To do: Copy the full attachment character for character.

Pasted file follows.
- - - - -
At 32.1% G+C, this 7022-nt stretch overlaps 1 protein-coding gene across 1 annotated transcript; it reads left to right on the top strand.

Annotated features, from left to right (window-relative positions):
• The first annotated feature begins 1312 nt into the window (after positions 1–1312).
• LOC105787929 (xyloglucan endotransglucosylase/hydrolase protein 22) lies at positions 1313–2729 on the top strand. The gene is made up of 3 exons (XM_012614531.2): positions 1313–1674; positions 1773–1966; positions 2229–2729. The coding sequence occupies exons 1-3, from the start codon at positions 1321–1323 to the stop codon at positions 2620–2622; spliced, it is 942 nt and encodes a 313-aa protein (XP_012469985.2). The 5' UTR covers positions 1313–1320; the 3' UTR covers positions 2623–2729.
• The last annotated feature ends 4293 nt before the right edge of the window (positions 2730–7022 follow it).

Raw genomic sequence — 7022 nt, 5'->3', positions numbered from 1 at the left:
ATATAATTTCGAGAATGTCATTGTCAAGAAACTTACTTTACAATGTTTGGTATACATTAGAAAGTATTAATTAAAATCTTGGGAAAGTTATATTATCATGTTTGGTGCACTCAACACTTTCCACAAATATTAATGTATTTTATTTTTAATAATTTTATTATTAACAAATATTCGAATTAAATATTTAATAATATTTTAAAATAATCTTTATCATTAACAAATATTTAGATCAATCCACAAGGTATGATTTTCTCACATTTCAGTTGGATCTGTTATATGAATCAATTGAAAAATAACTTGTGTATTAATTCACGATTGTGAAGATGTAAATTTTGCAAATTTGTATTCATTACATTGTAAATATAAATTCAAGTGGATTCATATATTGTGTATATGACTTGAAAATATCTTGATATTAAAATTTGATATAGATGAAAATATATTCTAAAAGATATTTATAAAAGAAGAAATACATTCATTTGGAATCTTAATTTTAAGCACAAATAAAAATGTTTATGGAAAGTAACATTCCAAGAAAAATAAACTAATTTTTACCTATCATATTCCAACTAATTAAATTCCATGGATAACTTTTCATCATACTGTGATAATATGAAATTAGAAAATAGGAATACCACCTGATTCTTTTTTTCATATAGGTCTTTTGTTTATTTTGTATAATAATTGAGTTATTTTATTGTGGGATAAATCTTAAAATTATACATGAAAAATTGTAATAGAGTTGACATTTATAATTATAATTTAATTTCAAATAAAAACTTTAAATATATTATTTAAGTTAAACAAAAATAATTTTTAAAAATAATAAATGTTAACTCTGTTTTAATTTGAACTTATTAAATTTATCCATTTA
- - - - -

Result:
At 32.1% G+C, this 7022-nt stretch overlaps 1 protein-coding gene across 1 annotated transcript; it reads left to right on the top strand.

Annotated features, from left to right (window-relative positions):
• The first annotated feature begins 1312 nt into the window (after positions 1–1312).
• LOC105787929 (xyloglucan endotransglucosylase/hydrolase protein 22) lies at positions 1313–2729 on the top strand. The gene is made up of 3 exons (XM_012614531.2): positions 1313–1674; positions 1773–1966; positions 2229–2729. The coding sequence occupies exons 1-3, from the start codon at positions 1321–1323 to the stop codon at positions 2620–2622; spliced, it is 942 nt and encodes a 313-aa protein (XP_012469985.2). The 5' UTR covers positions 1313–1320; the 3' UTR covers positions 2623–2729.
• The last annotated feature ends 4293 nt before the right edge of the window (positions 2730–7022 follow it).

Raw genomic sequence — 7022 nt, 5'->3', positions numbered from 1 at the left:
ATATAATTTCGAGAATGTCATTGTCAAGAAACTTACTTTACAATGTTTGGTATACATTAGAAAGTATTAATTAAAATCTTGGGAAAGTTATATTATCATGTTTGGTGCACTCAACACTTTCCACAAATATTAATGTATTTTATTTTTAATAATTTTATTATTAACAAATATTCGAATTAAATATTTAATAATATTTTAAAATAATCTTTATCATTAACAAATATTTAGATCAATCCACAAGGTATGATTTTCTCACATTTCAGTTGGATCTGTTATATGAATCAATTGAAAAATAACTTGTGTATTAATTCACGATTGTGAAGATGTAAATTTTGCAAATTTGTATTCATTACATTGTAAATATAAATTCAAGTGGATTCATATATTGTGTATATGACTTGAAAATATCTTGATATTAAAATTTGATATAGATGAAAATATATTCTAAAAGATATTTATAAAAGAAGAAATACATTCATTTGGAATCTTAATTTTAAGCACAAATAAAAATGTTTATGGAAAGTAACATTCCAAGAAAAATAAACTAATTTTTACCTATCATATTCCAACTAATTAAATTCCATGGATAACTTTTCATCATACTGTGATAATATGAAATTAGAAAATAGGAATACCACCTGATTCTTTTTTTCATATAGGTCTTTTGTTTATTTTGTATAATAATTGAGTTATTTTATTGTGGGATAAATCTTAAAATTATACATGAAAAATTGTAATAGAGTTGACATTTATAATTATAATTTAATTTCAAATAAAAACTTTAAATATATTATTTAAGTTAAACAAAAATAATTTTTAAAAATAATAAATGTTAACTCTGTTTTAATTTGAACTTATTAAATTTATCCATTTA